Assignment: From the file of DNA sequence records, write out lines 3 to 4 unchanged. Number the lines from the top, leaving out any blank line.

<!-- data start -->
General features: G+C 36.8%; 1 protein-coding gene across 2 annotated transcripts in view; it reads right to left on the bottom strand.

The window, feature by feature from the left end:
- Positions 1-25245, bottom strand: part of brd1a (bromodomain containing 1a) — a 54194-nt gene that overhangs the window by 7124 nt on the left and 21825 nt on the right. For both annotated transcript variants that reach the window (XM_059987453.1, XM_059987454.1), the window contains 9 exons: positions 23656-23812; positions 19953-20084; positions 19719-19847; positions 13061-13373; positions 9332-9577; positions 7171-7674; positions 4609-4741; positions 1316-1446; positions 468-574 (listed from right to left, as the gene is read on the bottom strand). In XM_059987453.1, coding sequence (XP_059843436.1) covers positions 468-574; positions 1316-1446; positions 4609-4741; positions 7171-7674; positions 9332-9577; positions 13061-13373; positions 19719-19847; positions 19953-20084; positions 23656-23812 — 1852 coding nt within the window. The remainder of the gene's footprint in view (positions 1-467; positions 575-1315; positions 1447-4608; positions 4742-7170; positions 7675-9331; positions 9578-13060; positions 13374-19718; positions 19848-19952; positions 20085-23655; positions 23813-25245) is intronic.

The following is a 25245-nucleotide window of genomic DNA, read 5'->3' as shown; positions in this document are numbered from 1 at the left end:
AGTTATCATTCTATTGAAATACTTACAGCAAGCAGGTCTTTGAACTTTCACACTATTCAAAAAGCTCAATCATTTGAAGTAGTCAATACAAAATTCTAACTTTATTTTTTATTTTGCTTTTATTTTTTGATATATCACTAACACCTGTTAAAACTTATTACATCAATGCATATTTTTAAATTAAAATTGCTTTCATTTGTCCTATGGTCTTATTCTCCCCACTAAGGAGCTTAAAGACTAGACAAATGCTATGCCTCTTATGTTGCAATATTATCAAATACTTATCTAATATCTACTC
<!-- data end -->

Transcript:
- Positions 1-25245, bottom strand: part of brd1a (bromodomain containing 1a) — a 54194-nt gene that overhangs the window by 7124 nt on the left and 21825 nt on the right. For both annotated transcript variants that reach the window (XM_059987453.1, XM_059987454.1), the window contains 9 exons: positions 23656-23812; positions 19953-20084; positions 19719-19847; positions 13061-13373; positions 9332-9577; positions 7171-7674; positions 4609-4741; positions 1316-1446; positions 468-574 (listed from right to left, as the gene is read on the bottom strand). In XM_059987453.1, coding sequence (XP_059843436.1) covers positions 468-574; positions 1316-1446; positions 4609-4741; positions 7171-7674; positions 9332-9577; positions 13061-13373; positions 19719-19847; positions 19953-20084; positions 23656-23812 — 1852 coding nt within the window. The remainder of the gene's footprint in view (positions 1-467; positions 575-1315; positions 1447-4608; positions 4742-7170; positions 7675-9331; positions 9578-13060; positions 13374-19718; positions 19848-19952; positions 20085-23655; positions 23813-25245) is intronic.

The following is a 25245-nucleotide window of genomic DNA, read 5'->3' as shown; positions in this document are numbered from 1 at the left end: